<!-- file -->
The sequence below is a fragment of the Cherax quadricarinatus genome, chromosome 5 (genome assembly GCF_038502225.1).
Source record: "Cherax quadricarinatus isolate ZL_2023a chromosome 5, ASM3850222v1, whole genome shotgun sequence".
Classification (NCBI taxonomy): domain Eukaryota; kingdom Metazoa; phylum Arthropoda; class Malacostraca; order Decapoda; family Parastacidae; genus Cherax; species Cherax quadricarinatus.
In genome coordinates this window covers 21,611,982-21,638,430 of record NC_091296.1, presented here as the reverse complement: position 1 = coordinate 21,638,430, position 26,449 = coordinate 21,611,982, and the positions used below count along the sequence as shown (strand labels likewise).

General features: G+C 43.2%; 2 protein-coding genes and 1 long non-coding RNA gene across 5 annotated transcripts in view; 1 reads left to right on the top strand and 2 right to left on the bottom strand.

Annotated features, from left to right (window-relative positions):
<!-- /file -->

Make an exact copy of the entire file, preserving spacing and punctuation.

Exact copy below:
The sequence below is a fragment of the Cherax quadricarinatus genome, chromosome 5 (genome assembly GCF_038502225.1).
Source record: "Cherax quadricarinatus isolate ZL_2023a chromosome 5, ASM3850222v1, whole genome shotgun sequence".
Classification (NCBI taxonomy): domain Eukaryota; kingdom Metazoa; phylum Arthropoda; class Malacostraca; order Decapoda; family Parastacidae; genus Cherax; species Cherax quadricarinatus.
In genome coordinates this window covers 21,611,982-21,638,430 of record NC_091296.1, presented here as the reverse complement: position 1 = coordinate 21,638,430, position 26,449 = coordinate 21,611,982, and the positions used below count along the sequence as shown (strand labels likewise).

General features: G+C 43.2%; 2 protein-coding genes and 1 long non-coding RNA gene across 5 annotated transcripts in view; 1 reads left to right on the top strand and 2 right to left on the bottom strand.

Annotated features, from left to right (window-relative positions):